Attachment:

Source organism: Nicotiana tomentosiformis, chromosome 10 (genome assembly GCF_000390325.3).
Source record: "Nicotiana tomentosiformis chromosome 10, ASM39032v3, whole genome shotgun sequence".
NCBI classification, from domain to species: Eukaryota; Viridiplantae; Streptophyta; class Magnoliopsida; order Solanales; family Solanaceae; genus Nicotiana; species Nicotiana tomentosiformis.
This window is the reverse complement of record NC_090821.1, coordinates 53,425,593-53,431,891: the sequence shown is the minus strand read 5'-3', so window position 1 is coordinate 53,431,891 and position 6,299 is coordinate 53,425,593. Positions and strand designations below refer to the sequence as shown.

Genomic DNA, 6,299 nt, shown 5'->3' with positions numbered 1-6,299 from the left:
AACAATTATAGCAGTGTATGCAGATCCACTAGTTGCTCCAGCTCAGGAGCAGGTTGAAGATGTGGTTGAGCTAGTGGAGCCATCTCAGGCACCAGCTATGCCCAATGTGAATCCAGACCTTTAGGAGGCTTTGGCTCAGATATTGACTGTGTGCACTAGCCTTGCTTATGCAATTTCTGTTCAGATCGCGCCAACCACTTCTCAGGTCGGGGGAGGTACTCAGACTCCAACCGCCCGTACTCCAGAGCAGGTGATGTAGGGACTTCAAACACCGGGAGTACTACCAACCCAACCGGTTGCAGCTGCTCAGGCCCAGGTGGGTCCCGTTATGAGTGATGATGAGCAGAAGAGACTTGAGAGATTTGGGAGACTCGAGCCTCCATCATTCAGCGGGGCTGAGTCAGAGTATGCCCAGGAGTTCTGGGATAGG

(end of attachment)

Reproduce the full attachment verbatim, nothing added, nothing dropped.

Source organism: Nicotiana tomentosiformis, chromosome 10 (genome assembly GCF_000390325.3).
Source record: "Nicotiana tomentosiformis chromosome 10, ASM39032v3, whole genome shotgun sequence".
NCBI classification, from domain to species: Eukaryota; Viridiplantae; Streptophyta; class Magnoliopsida; order Solanales; family Solanaceae; genus Nicotiana; species Nicotiana tomentosiformis.
This window is the reverse complement of record NC_090821.1, coordinates 53,425,593-53,431,891: the sequence shown is the minus strand read 5'-3', so window position 1 is coordinate 53,431,891 and position 6,299 is coordinate 53,425,593. Positions and strand designations below refer to the sequence as shown.

Genomic DNA, 6,299 nt, shown 5'->3' with positions numbered 1-6,299 from the left:
AACAATTATAGCAGTGTATGCAGATCCACTAGTTGCTCCAGCTCAGGAGCAGGTTGAAGATGTGGTTGAGCTAGTGGAGCCATCTCAGGCACCAGCTATGCCCAATGTGAATCCAGACCTTTAGGAGGCTTTGGCTCAGATATTGACTGTGTGCACTAGCCTTGCTTATGCAATTTCTGTTCAGATCGCGCCAACCACTTCTCAGGTCGGGGGAGGTACTCAGACTCCAACCGCCCGTACTCCAGAGCAGGTGATGTAGGGACTTCAAACACCGGGAGTACTACCAACCCAACCGGTTGCAGCTGCTCAGGCCCAGGTGGGTCCCGTTATGAGTGATGATGAGCAGAAGAGACTTGAGAGATTTGGGAGACTCGAGCCTCCATCATTCAGCGGGGCTGAGTCAGAGTATGCCCAGGAGTTCTGGGATAGG